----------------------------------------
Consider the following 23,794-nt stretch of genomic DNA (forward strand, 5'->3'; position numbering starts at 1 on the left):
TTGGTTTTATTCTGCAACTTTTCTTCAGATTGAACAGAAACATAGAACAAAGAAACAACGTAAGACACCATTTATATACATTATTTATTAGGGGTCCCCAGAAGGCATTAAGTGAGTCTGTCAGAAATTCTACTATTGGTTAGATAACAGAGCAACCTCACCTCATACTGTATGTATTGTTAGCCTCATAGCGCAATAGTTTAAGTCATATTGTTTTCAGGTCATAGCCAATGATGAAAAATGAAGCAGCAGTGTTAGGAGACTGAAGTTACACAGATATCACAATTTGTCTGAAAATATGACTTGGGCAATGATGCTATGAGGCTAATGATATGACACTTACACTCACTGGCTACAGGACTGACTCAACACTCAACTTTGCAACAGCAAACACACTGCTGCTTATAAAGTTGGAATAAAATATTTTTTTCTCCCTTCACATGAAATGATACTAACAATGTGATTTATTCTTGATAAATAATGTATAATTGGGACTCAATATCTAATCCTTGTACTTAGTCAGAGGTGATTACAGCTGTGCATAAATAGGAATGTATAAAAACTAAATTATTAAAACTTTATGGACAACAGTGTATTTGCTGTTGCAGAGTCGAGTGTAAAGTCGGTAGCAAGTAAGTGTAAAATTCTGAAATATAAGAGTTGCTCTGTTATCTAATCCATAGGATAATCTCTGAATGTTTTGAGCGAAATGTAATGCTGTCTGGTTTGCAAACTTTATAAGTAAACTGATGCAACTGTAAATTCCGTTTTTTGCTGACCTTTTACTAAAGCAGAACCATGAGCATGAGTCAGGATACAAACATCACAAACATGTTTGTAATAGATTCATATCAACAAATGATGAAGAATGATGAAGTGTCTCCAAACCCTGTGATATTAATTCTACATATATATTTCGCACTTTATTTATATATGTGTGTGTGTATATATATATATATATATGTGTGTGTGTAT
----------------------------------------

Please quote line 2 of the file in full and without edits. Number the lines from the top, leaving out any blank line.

TTGGTTTTATTCTGCAACTTTTCTTCAGATTGAACAGAAACATAGAACAAAGAAACAACGTAAGACACCATTTATATACATTATTTATTAGGGGTCCCCAGAAGGCATTAAGTGAGTCTGTCAGAAATTCTACTATTGGTTAGATAACAGAGCAACCTCACCTCATACTGTATGTATTGTTAGCCTCATAGCGCAATAGTTTAAGTCATATTGTTTTCAGGTCATAGCCAATGATGAAAAATGAAGCAGCAGTGTTAGGAGACTGAAGTTACACAGATATCACAATTTGTCTGAAAATATGACTTGGGCAATGATGCTATGAGGCTAATGATATGACACTTACACTCACTGGCTACAGGACTGACTCAACACTCAACTTTGCAACAGCAAACACACTGCTGCTTATAAAGTTGGAATAAAATATTTTTTTCTCCCTTCACATGAAATGATACTAACAATGTGATTTATTCTTGATAAATAATGTATAATTGGGACTCAATATCTAATCCTTGTACTTAGTCAGAGGTGATTACAGCTGTGCATAAATAGGAATGTATAAAAACTAAATTATTAAAACTTTATGGACAACAGTGTATTTGCTGTTGCAGAGTCGAGTGTAAAGTCGGTAGCAAGTAAGTGTAAAATTCTGAAATATAAGAGTTGCTCTGTTATCTAATCCATAGGATAATCTCTGAATGTTTTGAGCGAAATGTAATGCTGTCTGGTTTGCAAACTTTATAAGTAAACTGATGCAACTGTAAATTCCGTTTTTTGCTGACCTTTTACTAAAGCAGAACCATGAGCATGAGTCAGGATACAAACATCACAAACATGTTTGTAATAGATTCATATCAACAAATGATGAAGAATGATGAAGTGTCTCCAAACCCTGTGATATTAATTCTACATATATATTTCGCACTTTATTTATATATGTGTGTGTGTATATATATATATATATATGTGTGTGTGTAT